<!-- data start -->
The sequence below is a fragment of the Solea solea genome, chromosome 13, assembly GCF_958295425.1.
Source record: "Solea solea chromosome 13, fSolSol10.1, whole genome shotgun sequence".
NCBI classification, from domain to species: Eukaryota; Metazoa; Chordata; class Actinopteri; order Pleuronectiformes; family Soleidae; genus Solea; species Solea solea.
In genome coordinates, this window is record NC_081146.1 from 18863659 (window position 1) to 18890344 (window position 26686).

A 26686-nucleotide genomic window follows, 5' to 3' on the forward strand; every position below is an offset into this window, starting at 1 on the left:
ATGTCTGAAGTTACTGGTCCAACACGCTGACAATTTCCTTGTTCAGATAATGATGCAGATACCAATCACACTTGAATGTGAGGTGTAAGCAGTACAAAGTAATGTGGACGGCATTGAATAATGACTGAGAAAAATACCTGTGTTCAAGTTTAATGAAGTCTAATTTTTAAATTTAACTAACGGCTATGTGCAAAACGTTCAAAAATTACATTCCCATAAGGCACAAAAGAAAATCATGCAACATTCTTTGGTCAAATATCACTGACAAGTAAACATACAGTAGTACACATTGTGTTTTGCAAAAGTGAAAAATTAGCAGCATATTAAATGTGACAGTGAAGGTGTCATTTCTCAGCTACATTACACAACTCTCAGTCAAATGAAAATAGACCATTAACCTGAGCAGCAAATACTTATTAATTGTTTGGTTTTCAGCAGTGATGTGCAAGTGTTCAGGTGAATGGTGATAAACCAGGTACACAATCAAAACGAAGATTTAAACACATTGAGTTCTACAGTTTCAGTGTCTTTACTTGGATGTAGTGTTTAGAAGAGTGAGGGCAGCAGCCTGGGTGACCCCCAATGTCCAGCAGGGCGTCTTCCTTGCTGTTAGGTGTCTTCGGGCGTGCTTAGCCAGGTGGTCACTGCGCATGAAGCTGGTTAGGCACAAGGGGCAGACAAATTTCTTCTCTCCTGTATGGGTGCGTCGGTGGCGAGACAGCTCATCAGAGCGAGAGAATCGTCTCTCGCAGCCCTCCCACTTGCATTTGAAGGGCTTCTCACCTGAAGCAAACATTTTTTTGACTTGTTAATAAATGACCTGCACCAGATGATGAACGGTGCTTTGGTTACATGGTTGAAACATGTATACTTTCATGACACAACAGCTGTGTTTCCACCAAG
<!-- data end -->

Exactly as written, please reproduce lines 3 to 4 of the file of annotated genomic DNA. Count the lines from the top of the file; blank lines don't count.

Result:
NCBI classification, from domain to species: Eukaryota; Metazoa; Chordata; class Actinopteri; order Pleuronectiformes; family Soleidae; genus Solea; species Solea solea.
In genome coordinates, this window is record NC_081146.1 from 18863659 (window position 1) to 18890344 (window position 26686).